Larry attributes his business-building knowledge to his first two jobs. “I was able to see at a very young age how [the owners] built their businesses—door-to-door handing out menus, treating customers as family, and appreciating and valuing every customer,” Larry said.

Larry carried his business interest with him throughout other jobs and knew that one day he wanted to start his own pizza restaurant.

“I’d always tell my wife, ‘This would make a good pizza place,’ –every town we moved to. ‘That would make a good pizza place.’ I saw Christianos, which was [then] a condemned building—and I mean condemned—and I said, ‘That would be the perfect place.’ The very next day, there was a ‘For Sale’ sign on it. So I said, ‘Lord, if you want this to come about, it’s going to be your making, not mine.’”

Personal pan Christianos pizza

Business Beginnings

Doors began to open for Larry to move forward with the building purchase.

“[The owner] wanted $25,000 for [the building] and a dummy like me that would come in and rebuild it. And what bank would loan a guy with no money and five kids $100,000 to do that? No one in their right mind. But they did.”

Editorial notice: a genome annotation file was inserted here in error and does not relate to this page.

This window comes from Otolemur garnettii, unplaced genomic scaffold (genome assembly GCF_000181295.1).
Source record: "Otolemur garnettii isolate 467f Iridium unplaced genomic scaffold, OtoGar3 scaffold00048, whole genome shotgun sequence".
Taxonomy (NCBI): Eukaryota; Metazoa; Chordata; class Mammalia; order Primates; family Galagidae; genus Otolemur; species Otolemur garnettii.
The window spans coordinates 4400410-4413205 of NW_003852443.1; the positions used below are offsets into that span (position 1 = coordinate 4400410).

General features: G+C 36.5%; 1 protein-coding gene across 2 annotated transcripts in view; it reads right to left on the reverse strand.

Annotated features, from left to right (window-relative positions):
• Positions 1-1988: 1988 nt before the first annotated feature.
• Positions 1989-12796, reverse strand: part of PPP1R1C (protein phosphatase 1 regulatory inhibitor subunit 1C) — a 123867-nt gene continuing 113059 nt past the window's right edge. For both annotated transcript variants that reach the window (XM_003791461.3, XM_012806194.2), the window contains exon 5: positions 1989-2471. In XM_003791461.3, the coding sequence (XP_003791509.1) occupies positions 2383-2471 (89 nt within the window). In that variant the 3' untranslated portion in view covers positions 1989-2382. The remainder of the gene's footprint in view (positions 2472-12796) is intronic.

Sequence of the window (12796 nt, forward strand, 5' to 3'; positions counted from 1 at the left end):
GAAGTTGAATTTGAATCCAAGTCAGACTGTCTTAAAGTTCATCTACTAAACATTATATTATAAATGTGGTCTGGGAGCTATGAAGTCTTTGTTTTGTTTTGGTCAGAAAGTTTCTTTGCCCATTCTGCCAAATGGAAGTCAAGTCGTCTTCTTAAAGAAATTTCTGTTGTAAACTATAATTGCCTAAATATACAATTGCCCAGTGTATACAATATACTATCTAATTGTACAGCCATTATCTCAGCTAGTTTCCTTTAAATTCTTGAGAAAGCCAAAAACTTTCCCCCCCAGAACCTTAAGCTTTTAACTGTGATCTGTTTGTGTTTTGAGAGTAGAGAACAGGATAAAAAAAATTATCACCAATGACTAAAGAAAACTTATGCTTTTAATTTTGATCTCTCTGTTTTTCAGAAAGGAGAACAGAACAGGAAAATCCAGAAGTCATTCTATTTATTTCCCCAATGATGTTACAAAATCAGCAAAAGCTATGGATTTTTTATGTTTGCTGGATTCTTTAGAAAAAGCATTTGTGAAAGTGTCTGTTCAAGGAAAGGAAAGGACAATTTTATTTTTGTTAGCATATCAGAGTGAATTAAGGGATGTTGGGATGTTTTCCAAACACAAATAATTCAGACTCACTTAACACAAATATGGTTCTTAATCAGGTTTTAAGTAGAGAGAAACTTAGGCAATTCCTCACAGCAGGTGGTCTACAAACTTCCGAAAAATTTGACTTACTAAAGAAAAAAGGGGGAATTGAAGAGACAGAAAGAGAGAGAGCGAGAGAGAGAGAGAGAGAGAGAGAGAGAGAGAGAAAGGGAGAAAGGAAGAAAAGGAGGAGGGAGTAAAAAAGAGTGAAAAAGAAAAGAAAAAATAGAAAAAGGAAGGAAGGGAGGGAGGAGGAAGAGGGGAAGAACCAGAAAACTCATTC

Even amidst faith and providence, Larry still faced daunting obstacles such as debt risk and the immensity of the building project.

“It was very risky to go into that kind of debt, not only to open a pizza restaurant but to build a pizza restaurant,” said Larry. “When we first started, I would check my bank account every day. There were a lot of worries—a lot of sleepless nights that went along with it.”

But Larry didn’t allow himself to be overcome by obstacles and worries, and his four thriving restaurants are proof of his determination. So how did Larry go from checking his bank account daily to prospering as a CEO?

Rolled-up Sleeves

Larry’s daughter, Megan Werch, who is highly active in the restaurant, ascribes Larry’s success partially to his involvement in every aspect of the business. “Every Saturday night, he’s bussing tables,” she said. Personal interaction with the customers allows Larry to gain real customer feedback and relate to those he serves.

This business practice fits perfectly into Larry’s overall business philosophy, which he states this way: “To be a blessing to customers, employees, and everyone we come in contact with, in regards to food quality and their experience. We want our customers to be glad they came here. And we want our employees to have that same blessing—to be happy they work here. I believe that’s God’s will: we bless others, and in return, we are blessed.”